Regulatory Compliance
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Don’t Wait for the Next Compliance Shoe to Drop

A guest who checked into a motel one night was warned to be quiet because the guest in the room next to his was a light sleeper. As he dressed for bed, he dropped one shoe and sure enough, awakened the other guest. He managed to get the other shoe off in silence, and got into bed. An hour later, he heard a pounding on the wall and a shout: “When are you going to drop the other shoe?”

If you are like me, you might be in a semi-constant state of anxiety wondering when the next compliance shoe is going to drop and where it will come from. It’s bound to happen sometime, right?

One area that I’m always fearful about hearing the other shoe drop is the compliance monitoring and/or audit program. After all, it is one of the critical cornerstones of a good compliance management system. Is it comprehensive enough? Can you make it easier and still do what is required? Will your examiner think it’s sufficient?

So, let’s say that you have a monitoring program in place and you think it’s probably working pretty well. But, could it be better? Chances are it could. Maybe it’s time to think about what you can do NOW to beef up your monitoring program. Here are some ideas to get you started.

Tame the Beast
The idea of ALL those regulations you should be monitoring can be overwhelming! But, as the old saying goes, you can eat an elephant one bite at a time. Break down all the monitoring you want to accomplish this year and get it on a calendar, spreading them out over the entire year. By scheduling even just one review a month, you’ve got 12 areas covered without breaking a sweat.

Keep it Simple
One of the best ways to simplify the monitoring process is to spend just a little bit of time creating a consistent approach. Use standardized checklists so you don’t have to remember what you are trying to look at and accomplish. And, if you can create a checklist where you can also record the monitoring results, you’ve managed to get a double use from one document, thus saving time. Use a standard format for logging findings and preparing a report of results. Not only will this make things easier for you, the recipients of your monitoring results will appreciate your consistent approach to a sometimes unpleasant task.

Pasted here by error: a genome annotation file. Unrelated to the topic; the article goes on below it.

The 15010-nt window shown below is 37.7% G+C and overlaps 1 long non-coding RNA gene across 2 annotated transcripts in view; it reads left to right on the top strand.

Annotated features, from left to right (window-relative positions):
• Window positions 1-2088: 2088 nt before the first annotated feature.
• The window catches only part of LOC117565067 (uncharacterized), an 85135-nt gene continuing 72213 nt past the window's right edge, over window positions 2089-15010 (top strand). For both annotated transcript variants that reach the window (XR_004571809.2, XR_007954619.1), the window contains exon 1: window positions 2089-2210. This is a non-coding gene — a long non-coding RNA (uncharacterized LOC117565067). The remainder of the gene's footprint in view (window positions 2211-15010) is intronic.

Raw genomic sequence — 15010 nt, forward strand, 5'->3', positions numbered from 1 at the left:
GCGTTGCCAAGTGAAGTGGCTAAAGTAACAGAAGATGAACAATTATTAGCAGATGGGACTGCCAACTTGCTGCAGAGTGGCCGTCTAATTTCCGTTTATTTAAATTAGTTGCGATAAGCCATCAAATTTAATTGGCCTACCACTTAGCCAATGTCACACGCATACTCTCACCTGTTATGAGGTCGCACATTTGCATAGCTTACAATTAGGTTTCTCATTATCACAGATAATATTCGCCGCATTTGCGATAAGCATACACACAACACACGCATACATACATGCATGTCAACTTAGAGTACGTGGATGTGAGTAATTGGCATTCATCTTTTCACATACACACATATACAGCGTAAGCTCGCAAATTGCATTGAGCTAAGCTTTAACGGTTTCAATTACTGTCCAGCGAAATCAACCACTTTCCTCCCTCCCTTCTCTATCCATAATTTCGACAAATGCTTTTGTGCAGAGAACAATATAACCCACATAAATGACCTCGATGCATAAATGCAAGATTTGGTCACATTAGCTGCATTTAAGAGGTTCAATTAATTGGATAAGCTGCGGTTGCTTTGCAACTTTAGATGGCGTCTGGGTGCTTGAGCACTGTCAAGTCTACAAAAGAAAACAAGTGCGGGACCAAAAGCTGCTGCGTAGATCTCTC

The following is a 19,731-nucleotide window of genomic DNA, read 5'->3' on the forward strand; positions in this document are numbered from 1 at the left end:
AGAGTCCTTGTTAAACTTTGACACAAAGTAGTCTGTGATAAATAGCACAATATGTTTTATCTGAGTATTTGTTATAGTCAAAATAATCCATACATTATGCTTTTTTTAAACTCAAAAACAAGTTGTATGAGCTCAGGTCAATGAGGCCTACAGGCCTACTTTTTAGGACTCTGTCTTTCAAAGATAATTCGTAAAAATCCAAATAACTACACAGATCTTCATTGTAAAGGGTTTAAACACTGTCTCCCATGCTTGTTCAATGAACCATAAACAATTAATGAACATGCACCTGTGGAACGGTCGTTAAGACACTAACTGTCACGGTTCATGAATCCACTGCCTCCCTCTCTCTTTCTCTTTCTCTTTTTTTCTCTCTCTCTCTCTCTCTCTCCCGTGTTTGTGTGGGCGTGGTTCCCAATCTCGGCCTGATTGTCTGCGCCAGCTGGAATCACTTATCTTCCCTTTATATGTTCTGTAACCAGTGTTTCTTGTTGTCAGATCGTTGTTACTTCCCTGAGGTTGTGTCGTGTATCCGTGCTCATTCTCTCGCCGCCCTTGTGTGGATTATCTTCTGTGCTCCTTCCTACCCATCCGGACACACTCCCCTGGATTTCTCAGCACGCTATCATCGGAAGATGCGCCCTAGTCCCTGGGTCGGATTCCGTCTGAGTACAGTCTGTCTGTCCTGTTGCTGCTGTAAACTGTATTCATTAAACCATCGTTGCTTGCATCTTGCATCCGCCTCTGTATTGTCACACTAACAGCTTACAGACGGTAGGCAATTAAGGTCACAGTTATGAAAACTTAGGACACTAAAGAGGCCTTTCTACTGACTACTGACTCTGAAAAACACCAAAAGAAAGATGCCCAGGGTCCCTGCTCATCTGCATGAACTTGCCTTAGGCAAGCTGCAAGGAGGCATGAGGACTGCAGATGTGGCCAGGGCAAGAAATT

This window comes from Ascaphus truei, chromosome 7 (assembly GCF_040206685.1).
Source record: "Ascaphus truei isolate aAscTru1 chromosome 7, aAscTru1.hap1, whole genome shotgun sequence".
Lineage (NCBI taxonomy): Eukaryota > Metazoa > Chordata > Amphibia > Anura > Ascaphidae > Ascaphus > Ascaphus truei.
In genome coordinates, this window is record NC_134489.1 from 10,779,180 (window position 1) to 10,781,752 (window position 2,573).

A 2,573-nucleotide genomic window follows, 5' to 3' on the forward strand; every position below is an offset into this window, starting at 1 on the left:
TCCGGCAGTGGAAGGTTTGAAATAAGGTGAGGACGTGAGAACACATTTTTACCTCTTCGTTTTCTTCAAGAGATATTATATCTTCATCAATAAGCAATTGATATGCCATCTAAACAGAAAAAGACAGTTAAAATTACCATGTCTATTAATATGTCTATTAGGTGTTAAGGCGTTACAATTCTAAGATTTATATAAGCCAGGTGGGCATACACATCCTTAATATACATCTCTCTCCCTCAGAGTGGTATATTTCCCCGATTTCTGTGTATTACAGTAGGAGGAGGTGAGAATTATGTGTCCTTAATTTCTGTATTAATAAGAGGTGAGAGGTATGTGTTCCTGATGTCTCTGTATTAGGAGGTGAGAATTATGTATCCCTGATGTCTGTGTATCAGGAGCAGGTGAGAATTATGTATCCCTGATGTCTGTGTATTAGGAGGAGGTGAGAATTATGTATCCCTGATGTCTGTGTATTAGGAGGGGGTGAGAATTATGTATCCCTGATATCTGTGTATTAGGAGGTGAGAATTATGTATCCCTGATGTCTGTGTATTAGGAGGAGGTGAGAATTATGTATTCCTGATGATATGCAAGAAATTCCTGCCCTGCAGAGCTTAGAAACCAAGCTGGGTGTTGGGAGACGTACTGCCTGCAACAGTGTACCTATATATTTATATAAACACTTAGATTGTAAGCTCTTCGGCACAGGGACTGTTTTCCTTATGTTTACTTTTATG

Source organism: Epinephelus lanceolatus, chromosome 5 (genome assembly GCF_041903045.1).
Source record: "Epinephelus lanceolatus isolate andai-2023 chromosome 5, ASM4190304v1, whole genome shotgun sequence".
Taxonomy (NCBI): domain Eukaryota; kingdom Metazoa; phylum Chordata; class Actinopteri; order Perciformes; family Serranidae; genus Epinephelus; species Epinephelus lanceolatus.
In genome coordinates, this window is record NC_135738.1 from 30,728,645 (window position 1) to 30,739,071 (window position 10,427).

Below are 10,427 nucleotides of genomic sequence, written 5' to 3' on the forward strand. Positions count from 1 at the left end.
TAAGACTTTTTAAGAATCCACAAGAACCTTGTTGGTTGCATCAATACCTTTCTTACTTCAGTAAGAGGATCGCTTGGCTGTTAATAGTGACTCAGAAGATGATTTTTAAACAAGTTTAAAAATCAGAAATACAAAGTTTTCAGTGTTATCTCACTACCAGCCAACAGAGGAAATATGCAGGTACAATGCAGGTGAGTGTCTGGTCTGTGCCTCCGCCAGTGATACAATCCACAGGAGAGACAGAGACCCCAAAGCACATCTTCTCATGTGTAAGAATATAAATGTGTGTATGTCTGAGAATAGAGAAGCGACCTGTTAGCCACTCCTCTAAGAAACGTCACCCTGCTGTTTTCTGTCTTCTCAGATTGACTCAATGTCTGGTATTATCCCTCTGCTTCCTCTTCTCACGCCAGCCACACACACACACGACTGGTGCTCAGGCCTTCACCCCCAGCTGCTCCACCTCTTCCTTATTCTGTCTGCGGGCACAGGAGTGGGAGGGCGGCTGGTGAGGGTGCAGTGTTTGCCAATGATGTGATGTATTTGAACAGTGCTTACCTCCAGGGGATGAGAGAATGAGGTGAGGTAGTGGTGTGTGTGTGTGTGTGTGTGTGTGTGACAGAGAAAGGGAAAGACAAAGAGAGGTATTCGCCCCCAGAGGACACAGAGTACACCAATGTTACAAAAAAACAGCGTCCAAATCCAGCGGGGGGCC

Share the Secrets
Sometimes when the results of monitoring are shared or a report is provided, the recipient can feel that there is some secret mathematical equation being used to rate risk or findings, or even worse, that your findings on based on whether you’ve had your coffee for the day. It saves a lot of headaches down the road and keeps the troops happier if you provide explanations of what you look for and how you determine the severity of what you find. A simple definition of terms used can be provided to recipients. For example, a finding rated “Low” might mean ‘Darn good job, guys! Just a little glitch, but nothing a little training won’t help.” Or, Moderate might mean “Hmmmm, I’m a little worried about that. How about you beef up your procedures?” And, High might mean “I’m not saying we are going to shut our doors, but you really need to spend some time on this one.” By sharing this information, it helps everyone understand how the process works and provides consistency to the monitoring program.

Watch the News
Sometimes we spend so much time creating the perfect monitoring program we forget that it isn’t a one-and-done proposition. It is critical that the program and checklists be kept up to date. As we know, things are always changing and that means our monitoring program needs to change as well. When a new or revised regulation comes out, pull out your monitoring checklist and make those changes. Don’t wait or put it off to “when I have time”. That never happens, as we all know. Make updating those checklists part of the rule revision process of things you need to do when those final rules are published. This will actually save you time down the road.

So, these are some ideas to make your monitoring program more efficient as well as providing more value. While you may not be able to avoid the other compliance shoe dropping, you just might be in a better position to avoid the anxiety of waiting for it to happen.

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